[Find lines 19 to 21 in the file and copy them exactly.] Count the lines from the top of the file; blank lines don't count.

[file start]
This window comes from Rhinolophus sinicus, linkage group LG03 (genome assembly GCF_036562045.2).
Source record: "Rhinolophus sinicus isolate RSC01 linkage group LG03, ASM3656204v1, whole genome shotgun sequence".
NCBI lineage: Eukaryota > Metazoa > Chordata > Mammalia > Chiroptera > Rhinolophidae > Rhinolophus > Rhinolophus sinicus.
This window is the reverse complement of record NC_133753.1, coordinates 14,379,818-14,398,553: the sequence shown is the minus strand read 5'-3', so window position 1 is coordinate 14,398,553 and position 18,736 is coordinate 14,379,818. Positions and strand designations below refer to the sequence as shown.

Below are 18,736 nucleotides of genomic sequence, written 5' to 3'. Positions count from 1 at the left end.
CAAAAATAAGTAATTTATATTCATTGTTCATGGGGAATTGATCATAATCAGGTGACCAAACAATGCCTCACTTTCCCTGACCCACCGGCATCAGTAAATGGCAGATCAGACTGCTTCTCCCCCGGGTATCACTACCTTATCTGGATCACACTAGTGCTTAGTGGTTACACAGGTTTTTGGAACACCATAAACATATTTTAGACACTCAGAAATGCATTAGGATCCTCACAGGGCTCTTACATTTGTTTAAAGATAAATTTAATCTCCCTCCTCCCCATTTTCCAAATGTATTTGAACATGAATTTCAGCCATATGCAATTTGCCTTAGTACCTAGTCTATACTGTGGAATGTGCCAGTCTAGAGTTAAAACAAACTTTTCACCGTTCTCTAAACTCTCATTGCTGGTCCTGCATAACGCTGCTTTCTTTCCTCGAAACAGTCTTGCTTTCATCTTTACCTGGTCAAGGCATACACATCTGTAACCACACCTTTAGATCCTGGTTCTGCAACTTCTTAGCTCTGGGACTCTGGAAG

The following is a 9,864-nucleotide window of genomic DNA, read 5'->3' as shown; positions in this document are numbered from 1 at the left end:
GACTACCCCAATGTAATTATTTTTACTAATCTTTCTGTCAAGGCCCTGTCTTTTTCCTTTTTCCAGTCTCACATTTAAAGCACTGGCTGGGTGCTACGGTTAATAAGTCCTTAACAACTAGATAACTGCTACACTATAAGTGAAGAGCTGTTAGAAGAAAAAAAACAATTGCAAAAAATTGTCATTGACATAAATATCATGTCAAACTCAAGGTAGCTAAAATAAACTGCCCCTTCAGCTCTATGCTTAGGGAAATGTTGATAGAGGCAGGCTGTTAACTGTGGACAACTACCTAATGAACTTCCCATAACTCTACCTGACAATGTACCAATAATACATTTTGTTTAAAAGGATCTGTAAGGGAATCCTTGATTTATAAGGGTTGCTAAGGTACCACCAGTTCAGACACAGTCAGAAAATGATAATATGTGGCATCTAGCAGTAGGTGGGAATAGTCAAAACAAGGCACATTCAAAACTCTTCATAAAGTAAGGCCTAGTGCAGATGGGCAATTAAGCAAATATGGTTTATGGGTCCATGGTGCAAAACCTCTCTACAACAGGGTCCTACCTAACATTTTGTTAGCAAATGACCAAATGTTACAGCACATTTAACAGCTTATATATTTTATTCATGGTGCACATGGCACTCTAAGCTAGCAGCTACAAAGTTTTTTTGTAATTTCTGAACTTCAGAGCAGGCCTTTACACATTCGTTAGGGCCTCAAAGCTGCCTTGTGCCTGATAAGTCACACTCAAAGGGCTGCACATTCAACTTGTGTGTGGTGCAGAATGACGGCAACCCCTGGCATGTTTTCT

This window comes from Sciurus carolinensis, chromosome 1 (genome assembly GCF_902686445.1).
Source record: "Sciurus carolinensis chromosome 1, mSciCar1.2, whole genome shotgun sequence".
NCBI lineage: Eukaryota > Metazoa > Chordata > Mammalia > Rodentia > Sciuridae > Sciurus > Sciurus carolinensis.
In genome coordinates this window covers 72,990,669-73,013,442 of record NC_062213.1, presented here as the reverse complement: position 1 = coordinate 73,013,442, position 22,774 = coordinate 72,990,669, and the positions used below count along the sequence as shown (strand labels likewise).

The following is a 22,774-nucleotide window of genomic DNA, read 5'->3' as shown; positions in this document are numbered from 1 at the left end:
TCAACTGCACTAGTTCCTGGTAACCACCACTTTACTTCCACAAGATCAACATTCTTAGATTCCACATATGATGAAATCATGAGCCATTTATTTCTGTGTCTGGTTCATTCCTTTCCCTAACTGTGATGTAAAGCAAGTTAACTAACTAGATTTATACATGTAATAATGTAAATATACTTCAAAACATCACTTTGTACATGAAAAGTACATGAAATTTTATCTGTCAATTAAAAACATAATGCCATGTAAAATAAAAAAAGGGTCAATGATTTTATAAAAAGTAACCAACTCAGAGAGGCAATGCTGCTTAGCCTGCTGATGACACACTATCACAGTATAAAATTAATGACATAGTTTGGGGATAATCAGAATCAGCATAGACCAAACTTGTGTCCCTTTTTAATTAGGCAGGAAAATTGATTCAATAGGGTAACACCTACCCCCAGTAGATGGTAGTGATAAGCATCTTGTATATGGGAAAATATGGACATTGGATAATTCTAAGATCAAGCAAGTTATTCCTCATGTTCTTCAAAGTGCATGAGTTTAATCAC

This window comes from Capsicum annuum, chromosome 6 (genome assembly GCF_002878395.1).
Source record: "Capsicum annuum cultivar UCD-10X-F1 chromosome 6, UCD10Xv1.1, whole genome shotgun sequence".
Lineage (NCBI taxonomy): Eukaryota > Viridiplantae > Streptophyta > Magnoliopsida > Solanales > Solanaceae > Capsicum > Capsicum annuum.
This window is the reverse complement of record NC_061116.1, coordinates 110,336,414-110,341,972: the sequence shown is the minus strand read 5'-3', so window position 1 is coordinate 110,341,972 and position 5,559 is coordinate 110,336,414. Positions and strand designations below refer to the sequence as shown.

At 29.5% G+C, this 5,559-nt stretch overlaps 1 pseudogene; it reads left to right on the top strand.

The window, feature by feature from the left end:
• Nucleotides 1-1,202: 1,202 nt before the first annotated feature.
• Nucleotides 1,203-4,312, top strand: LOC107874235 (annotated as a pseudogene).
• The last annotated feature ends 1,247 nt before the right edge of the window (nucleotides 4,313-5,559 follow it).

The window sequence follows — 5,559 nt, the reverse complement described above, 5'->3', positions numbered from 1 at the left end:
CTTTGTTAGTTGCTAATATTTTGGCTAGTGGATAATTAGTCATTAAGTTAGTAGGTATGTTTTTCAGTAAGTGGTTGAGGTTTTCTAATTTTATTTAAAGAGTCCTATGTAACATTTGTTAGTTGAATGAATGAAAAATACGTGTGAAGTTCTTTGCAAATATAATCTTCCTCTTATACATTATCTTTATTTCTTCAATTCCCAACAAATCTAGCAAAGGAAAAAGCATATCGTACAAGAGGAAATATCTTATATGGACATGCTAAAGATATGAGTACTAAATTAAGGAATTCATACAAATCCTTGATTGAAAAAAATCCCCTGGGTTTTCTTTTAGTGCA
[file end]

At 29.5% G+C, this 5,559-nt stretch overlaps 1 pseudogene; it reads left to right on the top strand.

The window, feature by feature from the left end:
• Nucleotides 1-1,202: 1,202 nt before the first annotated feature.